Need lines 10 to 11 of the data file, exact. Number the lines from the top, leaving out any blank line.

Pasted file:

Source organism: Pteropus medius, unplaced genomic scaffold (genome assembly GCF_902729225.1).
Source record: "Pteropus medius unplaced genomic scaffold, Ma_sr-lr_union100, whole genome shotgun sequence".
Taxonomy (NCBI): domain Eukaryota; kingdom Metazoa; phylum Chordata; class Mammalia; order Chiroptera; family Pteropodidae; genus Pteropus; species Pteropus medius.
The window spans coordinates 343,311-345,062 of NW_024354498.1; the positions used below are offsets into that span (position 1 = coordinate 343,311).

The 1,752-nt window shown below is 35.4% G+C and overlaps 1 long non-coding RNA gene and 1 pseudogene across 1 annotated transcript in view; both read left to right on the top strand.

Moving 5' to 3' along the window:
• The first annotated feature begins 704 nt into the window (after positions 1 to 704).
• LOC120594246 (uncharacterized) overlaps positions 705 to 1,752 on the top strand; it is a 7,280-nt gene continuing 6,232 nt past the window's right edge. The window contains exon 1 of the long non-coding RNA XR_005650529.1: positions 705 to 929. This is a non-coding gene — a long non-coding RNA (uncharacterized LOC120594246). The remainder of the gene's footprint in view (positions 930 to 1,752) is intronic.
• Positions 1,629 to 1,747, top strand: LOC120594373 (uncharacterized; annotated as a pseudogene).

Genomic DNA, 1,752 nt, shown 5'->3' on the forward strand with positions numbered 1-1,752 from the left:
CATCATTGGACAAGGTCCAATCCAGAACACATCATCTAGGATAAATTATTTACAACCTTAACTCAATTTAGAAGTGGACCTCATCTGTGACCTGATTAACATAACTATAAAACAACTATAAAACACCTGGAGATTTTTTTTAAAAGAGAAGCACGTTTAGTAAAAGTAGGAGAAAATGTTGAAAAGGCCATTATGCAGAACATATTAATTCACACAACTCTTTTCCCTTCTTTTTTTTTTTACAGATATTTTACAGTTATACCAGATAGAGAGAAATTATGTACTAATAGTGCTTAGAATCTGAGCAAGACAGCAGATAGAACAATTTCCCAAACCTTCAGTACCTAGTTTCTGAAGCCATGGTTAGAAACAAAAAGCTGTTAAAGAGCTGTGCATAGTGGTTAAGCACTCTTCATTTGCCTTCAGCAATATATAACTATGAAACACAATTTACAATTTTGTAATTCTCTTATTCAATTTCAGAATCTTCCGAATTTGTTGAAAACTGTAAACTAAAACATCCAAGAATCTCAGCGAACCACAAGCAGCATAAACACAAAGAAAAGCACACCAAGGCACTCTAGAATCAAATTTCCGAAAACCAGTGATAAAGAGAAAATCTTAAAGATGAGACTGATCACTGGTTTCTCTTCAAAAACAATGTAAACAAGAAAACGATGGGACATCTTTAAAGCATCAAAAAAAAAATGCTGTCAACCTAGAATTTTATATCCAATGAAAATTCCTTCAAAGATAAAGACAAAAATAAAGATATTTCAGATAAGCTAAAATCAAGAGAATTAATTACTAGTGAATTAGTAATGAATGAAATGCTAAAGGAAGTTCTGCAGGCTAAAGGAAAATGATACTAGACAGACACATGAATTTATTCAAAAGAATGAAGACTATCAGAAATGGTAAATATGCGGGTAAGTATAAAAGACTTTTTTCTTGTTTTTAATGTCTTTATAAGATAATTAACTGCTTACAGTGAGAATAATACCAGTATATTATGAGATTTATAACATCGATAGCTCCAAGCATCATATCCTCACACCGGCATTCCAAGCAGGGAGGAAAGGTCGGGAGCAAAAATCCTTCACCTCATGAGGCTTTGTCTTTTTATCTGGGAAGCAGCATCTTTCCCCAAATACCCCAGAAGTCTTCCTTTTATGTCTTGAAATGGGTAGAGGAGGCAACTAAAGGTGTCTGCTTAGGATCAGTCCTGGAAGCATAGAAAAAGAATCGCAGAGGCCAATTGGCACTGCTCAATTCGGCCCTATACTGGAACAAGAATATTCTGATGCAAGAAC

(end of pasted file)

Genomic DNA, 1,752 nt, shown 5'->3' on the forward strand with positions numbered 1-1,752 from the left:
CATCATTGGACAAGGTCCAATCCAGAACACATCATCTAGGATAAATTATTTACAACCTTAACTCAATTTAGAAGTGGACCTCATCTGTGACCTGATTAACATAACTATAAAACAACTATAAAACACCTGGAGATTTTTTTTAAAAGAGAAGCACGTTTAGTAAAAGTAGGAGAAAATGTTGAAAAGGCCATTATGCAGAACATATTAATTCACACAACTCTTTTCCCTTCTTTTTTTTTTTACAGATATTTTACAGTTATACCAGATAGAGAGAAATTATGTACTAATAGTGCTTAGAATCTGAGCAAGACAGCAGATAGAACAATTTCCCAAACCTTCAGTACCTAGTTTCTGAAGCCATGGTTAGAAACAAAAAGCTGTTAAAGAGCTGTGCATAGTGGTTAAGCACTCTTCATTTGCCTTCAGCAATATATAACTATGAAACACAATTTACAATTTTGTAATTCTCTTATTCAATTTCAGAATCTTCCGAATTTGTTGAAAACTGTAAACTAAAACATCCAAGAATCTCAGCGAACCACAAGCAGCATAAACACAAAGAAAAGCACACCAAGGCACTCTAGAATCAAATTTCCGAAAACCAGTGATAAAGAGAAAATCTTAAAGATGAGACTGATCACTGGTTTCTCTTCAAAAACAATGTAAACAAGAAAACGATGGGACATCTTTAAAGCATCAAAAAAAAAATGCTGTCAACCTAGAATTTTATATCCAATGAAAATTCCTTCAAAGATAAAGACAAAAATAAAGATATTTCAGATAAGCTAAAATCAAGAGAATTAATTACTAGTGAATTAGTAATGAATGAAATGCTAAAGGAAGTTCTGCAGGCTAAAGGAAAATGATACTAGACAGACACATGAATTTATTCAAAAGAATGAAGACTATCAGAAATGGTAAATATGCGGGTAAGTATAAAAGACTTTTTTCTTGTTTTTAATGTCTTTATAAGATAATTAACTGCTTACAGTGAGAATAATACCAGTATATTATGAGATTTATAACATCGATAGCTCCAAGCATCATATCCTCACACCGGCATTCCAAGCAGGGAGGAAAGGTCGGGAGCAAAAATCCTTCACCTCATGAGGCTTTGTCTTTTTATCTGGGAAGCAGCATCTTTCCCCAAATACCCCAGAAGTCTTCCTTTTATGTCTTGAAATGGGTAGAGGAGGCAACTAAAGGTGTCTGCTTAGGATCAGTCCTGGAAGCATAGAAAAAGAATCGCAGAGGCCAATTGGCACTGCTCAATTCGGCCCTATACTGGAACAAGAATATTCTGATGCAAGAAC